On the eve of the National Day of Truth and Reconciliation - Orange Shirt Day, I had an interesting exchange with a colleague. She shared that there was a critique emerging of organizations who did nothing but share lists of things to do for this second year of what I call ‘truth-telling’.
I pushed back a bit against this criticism, perhaps feeling implicated as the leader of one such organization, that had not planned anything specific for its employees but had spent the weeks leading up to September 30th sharing notices of panel discussions, articles, speeches and other resources.
For me amplifying the messages and events and demands of First Nations, Inuit and Metis Peoples is an act of solidarity. But the critique has stayed with me. Heard.
The Agencies in the OCASI membership held various teach-ins and workshops for staff and clients, displays, and hosted community circles of newcomers engaging with Indigenous people and stories and histories. There was a collective learning at a scale not seen before in the sector. And the acknowledgement that there is so much more to learn.
And of course, being who we are as a non-profit sector, including our sub-sector of im/migrant and refugee serving agencies, the days before the thirtieth was filled with chatter of who is doing what and not doing what. Which organization had the day off and which did not. Where orange shirts should be bought and where not and who benefits and who does not. Lots of discussion of the politics behind all of it and what the ‘correct’ role of the settler was on this day. All important and nuanced discussions signifying an engaged sector.
As I’ve shared in this space before, I do not identify with the label of ‘settler’ given my people’s forced journey and four hundred years of enslavement in the Americas including what we now call Canada. But I strongly identify with and heed the call of my people to be in solidarity with the First Peoples of Turtle Island.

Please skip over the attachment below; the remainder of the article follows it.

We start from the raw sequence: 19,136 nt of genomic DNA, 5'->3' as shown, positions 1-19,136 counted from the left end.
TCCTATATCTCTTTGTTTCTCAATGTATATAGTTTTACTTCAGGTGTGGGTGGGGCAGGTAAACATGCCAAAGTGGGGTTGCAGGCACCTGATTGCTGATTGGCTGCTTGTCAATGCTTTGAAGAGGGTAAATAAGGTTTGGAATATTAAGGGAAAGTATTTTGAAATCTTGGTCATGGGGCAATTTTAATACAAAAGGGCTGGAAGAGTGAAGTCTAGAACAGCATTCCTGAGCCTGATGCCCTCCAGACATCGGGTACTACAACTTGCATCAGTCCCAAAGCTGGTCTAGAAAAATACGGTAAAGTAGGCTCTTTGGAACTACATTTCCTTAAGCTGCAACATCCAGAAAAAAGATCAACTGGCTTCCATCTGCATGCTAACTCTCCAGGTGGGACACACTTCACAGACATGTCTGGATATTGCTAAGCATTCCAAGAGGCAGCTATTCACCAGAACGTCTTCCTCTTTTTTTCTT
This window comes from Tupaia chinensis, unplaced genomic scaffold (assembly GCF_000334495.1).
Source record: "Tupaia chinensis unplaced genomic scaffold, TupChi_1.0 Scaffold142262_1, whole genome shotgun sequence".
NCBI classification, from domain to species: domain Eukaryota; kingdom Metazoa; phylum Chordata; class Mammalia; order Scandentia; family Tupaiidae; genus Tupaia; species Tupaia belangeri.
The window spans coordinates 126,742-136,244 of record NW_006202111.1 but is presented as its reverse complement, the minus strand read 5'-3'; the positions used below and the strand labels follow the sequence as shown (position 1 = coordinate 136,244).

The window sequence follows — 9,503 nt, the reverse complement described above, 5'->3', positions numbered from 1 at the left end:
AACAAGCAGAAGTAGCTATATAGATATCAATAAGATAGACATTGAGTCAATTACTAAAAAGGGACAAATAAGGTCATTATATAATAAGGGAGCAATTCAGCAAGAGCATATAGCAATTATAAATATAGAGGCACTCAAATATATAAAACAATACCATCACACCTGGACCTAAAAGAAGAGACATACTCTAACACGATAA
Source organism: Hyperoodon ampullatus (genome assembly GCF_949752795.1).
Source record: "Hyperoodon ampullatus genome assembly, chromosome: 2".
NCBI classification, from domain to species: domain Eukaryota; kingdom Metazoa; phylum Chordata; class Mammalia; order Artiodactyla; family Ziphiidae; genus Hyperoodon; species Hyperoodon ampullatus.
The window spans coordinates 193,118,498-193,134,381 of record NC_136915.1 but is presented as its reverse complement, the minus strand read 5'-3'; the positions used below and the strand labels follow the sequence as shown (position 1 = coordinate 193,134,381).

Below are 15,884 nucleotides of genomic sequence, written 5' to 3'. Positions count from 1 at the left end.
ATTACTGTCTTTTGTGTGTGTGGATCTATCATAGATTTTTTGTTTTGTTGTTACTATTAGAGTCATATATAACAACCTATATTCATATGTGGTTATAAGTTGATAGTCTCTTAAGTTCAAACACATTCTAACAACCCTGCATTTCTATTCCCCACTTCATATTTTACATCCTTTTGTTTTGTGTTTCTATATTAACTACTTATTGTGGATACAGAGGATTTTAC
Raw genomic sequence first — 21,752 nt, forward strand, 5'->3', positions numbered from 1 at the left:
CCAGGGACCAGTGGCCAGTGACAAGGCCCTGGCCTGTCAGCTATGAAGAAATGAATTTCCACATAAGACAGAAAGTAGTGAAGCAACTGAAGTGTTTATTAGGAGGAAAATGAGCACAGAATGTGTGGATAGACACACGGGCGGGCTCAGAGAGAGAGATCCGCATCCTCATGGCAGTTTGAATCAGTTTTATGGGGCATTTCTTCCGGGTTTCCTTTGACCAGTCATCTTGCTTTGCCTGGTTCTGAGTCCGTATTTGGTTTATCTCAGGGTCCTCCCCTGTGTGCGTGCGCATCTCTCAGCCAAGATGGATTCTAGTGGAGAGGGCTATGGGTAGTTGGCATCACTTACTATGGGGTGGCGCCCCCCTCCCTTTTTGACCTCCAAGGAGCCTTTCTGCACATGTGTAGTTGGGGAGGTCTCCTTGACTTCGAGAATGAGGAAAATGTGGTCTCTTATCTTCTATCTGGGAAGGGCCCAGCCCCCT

For me this day has been set aside for learning, for listening to historical and contemporary truths of the nations where I reside and to reflect on how I am implicated if and when I do not use whatever privilege I am granted to amplify and to speak and stand in solidarity with their social, economic and political demands.
On the day of truth-telling, I listened. I listened to reminders from individuals from the Haudenosaunee Confederacy here in Ontario that taking selfies with big grins while wearing an orange shirt with an invisible word bubble saying “see me yah” as my Jamaican comrades say, doesn’t land or feel like solidarity. It feels performative. That purchasing orange ‘reconciliation’ donuts from Tim Hortons was probably not the best way to support Indigenous causes. Direct donations to the services and/or organizations you want to support is a better approach. I was reminded by my Mohawk chosen family now residing in Mic’Maq land that there are many Indigenous authors I am yet to discover and that in this land we call Canada, there isn’t only one story, an echo of what writers from my ancestral lands remind us often. This is especially important for newcomers to know- This land pre-colonialism was a multicultural, multi-nation land.
The highlight of my day was spending time in reflection with my mother as we thought back to the mis-education we received about Indigenous Peoples from the land where we were born. My mom talked about how it is the stories of First Peoples here in Canada and their insistence on Truth Telling –the Truth and Reconciliation Commission’s work was truly far reaching- that made her realize how the stories and histories of Indigenous Peoples in Grenada and in many parts of the Caribbean has been erased and what it means for their descendants. And for us. There is much learning for us – for me to do there too.
The day of reflection and truth-telling ushers us in to Indigenous and Women’s month. This time of harvest when the earth shows off her explosion of colours and textures, is stock-taking time. I wish you dear reader, a season of reflection and action, walking in solidarity with all who are creating a just world. We are our ancestors greatest hope.
One of the most important and urgent issues for our sector as we head into the last months of this calendar year, is the movement for a broad and fair regularization program. We need organizations and individuals to send a letter to the Prime Minister and the Minister of Immigration telling them that the time to act is now. There are too many women who because of the lack of legal immigration status are exploited, often remain quiet about abuse- intimate partner and otherwise because calling for help may lead to their deportation. Too many who labour long hours only to have their wages stolen. The time is now to act. Send an email letter (see OCASI’s letter here). Join the movement.